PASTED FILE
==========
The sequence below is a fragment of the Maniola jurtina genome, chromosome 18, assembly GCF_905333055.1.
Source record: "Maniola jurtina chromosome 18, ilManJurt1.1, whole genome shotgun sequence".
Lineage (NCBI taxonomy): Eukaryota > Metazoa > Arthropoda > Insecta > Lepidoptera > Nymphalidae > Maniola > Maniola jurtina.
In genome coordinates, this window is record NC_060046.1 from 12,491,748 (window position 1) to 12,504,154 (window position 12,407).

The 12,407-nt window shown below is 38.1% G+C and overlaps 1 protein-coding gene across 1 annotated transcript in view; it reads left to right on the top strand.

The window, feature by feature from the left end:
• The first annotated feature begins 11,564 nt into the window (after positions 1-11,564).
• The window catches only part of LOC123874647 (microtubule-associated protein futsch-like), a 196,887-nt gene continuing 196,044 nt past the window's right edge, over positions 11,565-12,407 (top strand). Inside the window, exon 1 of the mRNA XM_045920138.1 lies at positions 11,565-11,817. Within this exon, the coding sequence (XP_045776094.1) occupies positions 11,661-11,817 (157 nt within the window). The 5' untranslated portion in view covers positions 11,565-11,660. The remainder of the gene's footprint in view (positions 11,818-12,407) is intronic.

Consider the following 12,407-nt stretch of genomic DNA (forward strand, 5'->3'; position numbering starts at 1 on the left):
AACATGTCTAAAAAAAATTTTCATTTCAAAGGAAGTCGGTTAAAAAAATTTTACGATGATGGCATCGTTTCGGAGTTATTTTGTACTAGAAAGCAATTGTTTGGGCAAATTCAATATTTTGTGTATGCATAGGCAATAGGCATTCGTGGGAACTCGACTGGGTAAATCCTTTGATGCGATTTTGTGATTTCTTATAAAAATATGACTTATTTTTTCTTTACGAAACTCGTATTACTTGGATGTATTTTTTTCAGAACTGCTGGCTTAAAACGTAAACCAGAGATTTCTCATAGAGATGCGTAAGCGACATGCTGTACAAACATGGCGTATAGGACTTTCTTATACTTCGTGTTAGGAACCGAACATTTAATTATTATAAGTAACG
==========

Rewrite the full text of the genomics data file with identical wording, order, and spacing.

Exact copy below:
The sequence below is a fragment of the Maniola jurtina genome, chromosome 18, assembly GCF_905333055.1.
Source record: "Maniola jurtina chromosome 18, ilManJurt1.1, whole genome shotgun sequence".
Lineage (NCBI taxonomy): Eukaryota > Metazoa > Arthropoda > Insecta > Lepidoptera > Nymphalidae > Maniola > Maniola jurtina.
In genome coordinates, this window is record NC_060046.1 from 12,491,748 (window position 1) to 12,504,154 (window position 12,407).

The 12,407-nt window shown below is 38.1% G+C and overlaps 1 protein-coding gene across 1 annotated transcript in view; it reads left to right on the top strand.

The window, feature by feature from the left end:
• The first annotated feature begins 11,564 nt into the window (after positions 1-11,564).
• The window catches only part of LOC123874647 (microtubule-associated protein futsch-like), a 196,887-nt gene continuing 196,044 nt past the window's right edge, over positions 11,565-12,407 (top strand). Inside the window, exon 1 of the mRNA XM_045920138.1 lies at positions 11,565-11,817. Within this exon, the coding sequence (XP_045776094.1) occupies positions 11,661-11,817 (157 nt within the window). The 5' untranslated portion in view covers positions 11,565-11,660. The remainder of the gene's footprint in view (positions 11,818-12,407) is intronic.

Consider the following 12,407-nt stretch of genomic DNA (forward strand, 5'->3'; position numbering starts at 1 on the left):
AACATGTCTAAAAAAAATTTTCATTTCAAAGGAAGTCGGTTAAAAAAATTTTACGATGATGGCATCGTTTCGGAGTTATTTTGTACTAGAAAGCAATTGTTTGGGCAAATTCAATATTTTGTGTATGCATAGGCAATAGGCATTCGTGGGAACTCGACTGGGTAAATCCTTTGATGCGATTTTGTGATTTCTTATAAAAATATGACTTATTTTTTCTTTACGAAACTCGTATTACTTGGATGTATTTTTTTCAGAACTGCTGGCTTAAAACGTAAACCAGAGATTTCTCATAGAGATGCGTAAGCGACATGCTGTACAAACATGGCGTATAGGACTTTCTTATACTTCGTGTTAGGAACCGAACATTTAATTATTATAAGTAACG